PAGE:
Returning to (10) and (11), it clearly indicates that is a nonlocal spatial averaging theorem since the dependent variable is evaluated at other points than the centroid (which is indicated by ). In this context, we use nonlocal in the sense that it does not involve the use of length-scale restriction in its derivation [31, 32].
3.1. Nonlocal Averaged Volume Approximation
The area integral of is evaluated in the phase indicated by position vector shown in Figure 1. Then, which is essentially a nonlocal term since that the dependent variable is not evaluated at the centroid, (Figure 1). The nature of the volume-averaged variable can be known applying a Taylor series expansion about the centroid of the averaging volume : The second, third, and following terms on the left side correspond to nonlocal effects. Then, this equation can be approximate by where . Inclusive can be treated as source term formed by . It is important to emphasize that the presence of the term involves that the nonlocal representation avoids imposing length-scale restrictions. Then, the general representation of nonlocal term is The physical interpretation of (23) indicates that the nonlocal contribution is negligible in the homogeneous region, that is, those portions of the two-phase flow that are not influenced by the rapid changes in the structure which occur in the boundary region. Therefore, nonlocal term can be important in the boundary region, where is important and the length-scale constraints given by (1) are not valid.
Applying these ideas the theorems can be expressed in nonlocal terms: The forms of these integral theorems are applied in this work to obtain nonlocal volume-averaged conservation equation for two-phase flow, that is, without restriction of the length scale.
3.2. Average Volume of the Product of Two Local Variables
The explicit representation of the average volume of the product of two local variables is given by Substituting the correspondent spatial deviations for the local variables and leads to This is rewritten as where is a nonlocal term, since it involves, indirectly, values of and that are not associated with the centroid of the averaging volume illustrated in Figure 1. The nonlocal contribution is given by It can be demonstrated that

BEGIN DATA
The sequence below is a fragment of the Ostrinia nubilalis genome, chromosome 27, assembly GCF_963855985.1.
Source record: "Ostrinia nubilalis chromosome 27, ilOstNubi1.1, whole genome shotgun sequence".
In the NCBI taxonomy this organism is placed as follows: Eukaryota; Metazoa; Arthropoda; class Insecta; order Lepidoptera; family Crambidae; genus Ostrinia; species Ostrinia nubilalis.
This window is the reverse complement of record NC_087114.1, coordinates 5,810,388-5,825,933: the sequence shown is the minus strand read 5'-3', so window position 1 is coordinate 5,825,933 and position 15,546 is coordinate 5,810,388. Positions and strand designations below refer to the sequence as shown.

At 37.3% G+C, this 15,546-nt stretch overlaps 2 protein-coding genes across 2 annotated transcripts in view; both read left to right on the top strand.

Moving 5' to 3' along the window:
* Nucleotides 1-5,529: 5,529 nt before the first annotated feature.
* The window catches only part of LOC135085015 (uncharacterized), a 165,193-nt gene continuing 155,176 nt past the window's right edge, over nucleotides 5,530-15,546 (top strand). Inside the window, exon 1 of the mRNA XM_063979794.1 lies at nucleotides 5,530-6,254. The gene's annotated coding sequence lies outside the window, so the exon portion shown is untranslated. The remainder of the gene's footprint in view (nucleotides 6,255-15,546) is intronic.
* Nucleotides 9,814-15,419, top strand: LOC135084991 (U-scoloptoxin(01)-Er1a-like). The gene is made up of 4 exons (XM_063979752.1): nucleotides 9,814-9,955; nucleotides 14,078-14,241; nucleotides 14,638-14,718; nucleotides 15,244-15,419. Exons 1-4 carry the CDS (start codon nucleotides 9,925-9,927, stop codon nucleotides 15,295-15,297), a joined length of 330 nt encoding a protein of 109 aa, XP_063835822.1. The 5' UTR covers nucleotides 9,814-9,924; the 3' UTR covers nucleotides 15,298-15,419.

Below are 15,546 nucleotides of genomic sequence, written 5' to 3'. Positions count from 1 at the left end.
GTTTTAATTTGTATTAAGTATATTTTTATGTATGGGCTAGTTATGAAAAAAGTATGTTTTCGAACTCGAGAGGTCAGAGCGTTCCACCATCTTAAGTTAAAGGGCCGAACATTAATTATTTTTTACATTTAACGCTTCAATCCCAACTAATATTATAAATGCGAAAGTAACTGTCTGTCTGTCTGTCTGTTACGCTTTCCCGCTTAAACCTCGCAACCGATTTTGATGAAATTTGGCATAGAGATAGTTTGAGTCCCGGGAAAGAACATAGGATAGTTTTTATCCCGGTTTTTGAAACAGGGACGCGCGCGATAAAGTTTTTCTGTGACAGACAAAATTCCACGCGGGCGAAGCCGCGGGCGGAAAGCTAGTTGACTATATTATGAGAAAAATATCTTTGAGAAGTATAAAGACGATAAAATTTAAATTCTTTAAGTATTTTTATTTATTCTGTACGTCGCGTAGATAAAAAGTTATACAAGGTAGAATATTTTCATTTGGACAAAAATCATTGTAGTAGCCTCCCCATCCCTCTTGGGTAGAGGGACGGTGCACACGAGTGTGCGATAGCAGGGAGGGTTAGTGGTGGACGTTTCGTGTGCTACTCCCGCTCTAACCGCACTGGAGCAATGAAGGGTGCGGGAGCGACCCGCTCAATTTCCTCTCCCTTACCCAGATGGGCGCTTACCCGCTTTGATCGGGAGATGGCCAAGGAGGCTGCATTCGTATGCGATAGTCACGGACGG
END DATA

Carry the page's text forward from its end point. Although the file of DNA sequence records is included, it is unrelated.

3.3. Operators Applied to Two Local Variables
The typical expressions in the transport phenomena in a two-phase flow involve an average differential operator with two local variables, With the previous ideas we obtain expanded form of the theorems for the product of two-local variables
4. Nonlocal Volume-Averaged General Balance Equations for Two-Phase Flow
The starting point for the development of the nonlocal volume-averaged conservation equations is the point conservation equations. In order to illustrate the application of the nonlocal theorems and related definitions, we considered the general balance equation for some properties in the k phase: where is the quantity conserved, is the molecular flux, and is a volumetric source. As summarized in Table 1, depending on the choice of the quantity to be conserved, either of these equations can be used to quantify the mass, momentum, and energy conservation of each phase.
The volume averaged of the general balance equation can be expressed as The nonlocal transport theorem of the product of two variables derived in this work given by (33) with is used in order to express the first term of this equation: The nonlocal averaging theorem for the product of three variables can be developed following the same procedure given by (32). Then, the second term in (35) is given by where the dispersion term is given by The nonlocal averaging theorem given by (24) with is used in order to obtain the diffusive term The terms are obtained with the application of (28) In order to simplify the previous equations, the following representations are proposed: where and are dimensionless parameters. The parameter is the nonlocal nature, while the parameter agglutinates the dispersion effects. Now, the diffusive flux of (39) can be expressed as In this equation the following definitions were used: Finally, substituting (41)–(49), the nonlocal volume-averaged of the general balance equation (without length-scale restriction) finally is obtained: where Recalling that a portion of is made of a liquid-gas interphase and a fluid-solid interphase . Then, (and ) consider the transport phenomena related with interfacial mass transfer between fluid-fluid and fluid-solid interphase, that is, (with , NL).